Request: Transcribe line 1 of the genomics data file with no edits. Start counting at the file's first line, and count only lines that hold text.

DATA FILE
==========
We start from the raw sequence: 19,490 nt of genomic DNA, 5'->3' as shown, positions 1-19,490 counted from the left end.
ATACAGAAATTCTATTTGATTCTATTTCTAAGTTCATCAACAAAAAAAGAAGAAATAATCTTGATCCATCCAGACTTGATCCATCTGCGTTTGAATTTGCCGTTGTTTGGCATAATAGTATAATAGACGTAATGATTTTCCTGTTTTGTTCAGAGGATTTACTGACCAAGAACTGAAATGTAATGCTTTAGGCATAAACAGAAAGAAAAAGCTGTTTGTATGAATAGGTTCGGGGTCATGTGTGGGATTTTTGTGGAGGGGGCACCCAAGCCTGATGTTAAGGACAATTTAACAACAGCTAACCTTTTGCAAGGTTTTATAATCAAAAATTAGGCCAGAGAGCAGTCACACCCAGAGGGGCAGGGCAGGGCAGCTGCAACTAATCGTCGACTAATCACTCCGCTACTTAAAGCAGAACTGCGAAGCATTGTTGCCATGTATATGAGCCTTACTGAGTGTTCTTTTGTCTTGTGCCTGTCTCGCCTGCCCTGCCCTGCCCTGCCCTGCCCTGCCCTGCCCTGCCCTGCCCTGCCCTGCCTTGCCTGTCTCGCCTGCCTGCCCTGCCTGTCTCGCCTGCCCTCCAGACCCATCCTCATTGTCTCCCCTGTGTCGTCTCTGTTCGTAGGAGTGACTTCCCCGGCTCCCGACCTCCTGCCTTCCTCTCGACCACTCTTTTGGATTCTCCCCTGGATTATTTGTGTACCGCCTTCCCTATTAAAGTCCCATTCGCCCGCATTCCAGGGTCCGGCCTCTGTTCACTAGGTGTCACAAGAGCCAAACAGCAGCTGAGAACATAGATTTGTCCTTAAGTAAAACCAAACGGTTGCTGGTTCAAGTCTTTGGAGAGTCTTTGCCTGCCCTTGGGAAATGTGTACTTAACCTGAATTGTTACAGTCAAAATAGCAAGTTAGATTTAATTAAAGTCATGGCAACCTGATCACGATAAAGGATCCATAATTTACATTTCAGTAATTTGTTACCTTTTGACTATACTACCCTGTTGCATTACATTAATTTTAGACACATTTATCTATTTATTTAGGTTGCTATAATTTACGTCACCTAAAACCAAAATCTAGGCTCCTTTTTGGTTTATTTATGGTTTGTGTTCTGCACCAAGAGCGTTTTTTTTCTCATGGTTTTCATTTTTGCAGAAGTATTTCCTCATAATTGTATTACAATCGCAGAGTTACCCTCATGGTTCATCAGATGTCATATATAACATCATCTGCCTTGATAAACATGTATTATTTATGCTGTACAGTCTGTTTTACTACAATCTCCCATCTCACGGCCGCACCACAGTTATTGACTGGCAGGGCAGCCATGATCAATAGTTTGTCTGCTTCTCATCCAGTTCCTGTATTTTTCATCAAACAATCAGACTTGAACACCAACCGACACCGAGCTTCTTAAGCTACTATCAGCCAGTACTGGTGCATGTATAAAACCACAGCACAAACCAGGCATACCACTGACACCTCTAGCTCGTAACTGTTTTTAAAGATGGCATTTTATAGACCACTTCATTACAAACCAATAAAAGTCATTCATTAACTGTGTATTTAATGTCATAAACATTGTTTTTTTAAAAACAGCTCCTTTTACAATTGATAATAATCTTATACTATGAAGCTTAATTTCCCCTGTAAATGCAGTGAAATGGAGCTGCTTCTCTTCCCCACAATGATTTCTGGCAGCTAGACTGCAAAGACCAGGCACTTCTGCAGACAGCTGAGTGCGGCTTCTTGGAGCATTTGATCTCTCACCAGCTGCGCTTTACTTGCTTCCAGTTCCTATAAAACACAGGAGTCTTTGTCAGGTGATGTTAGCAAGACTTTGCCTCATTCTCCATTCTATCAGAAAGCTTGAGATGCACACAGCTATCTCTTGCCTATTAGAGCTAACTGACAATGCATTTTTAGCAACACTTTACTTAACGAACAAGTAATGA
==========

We start from the raw sequence: 19,490 nt of genomic DNA, 5'->3' as shown, positions 1-19,490 counted from the left end.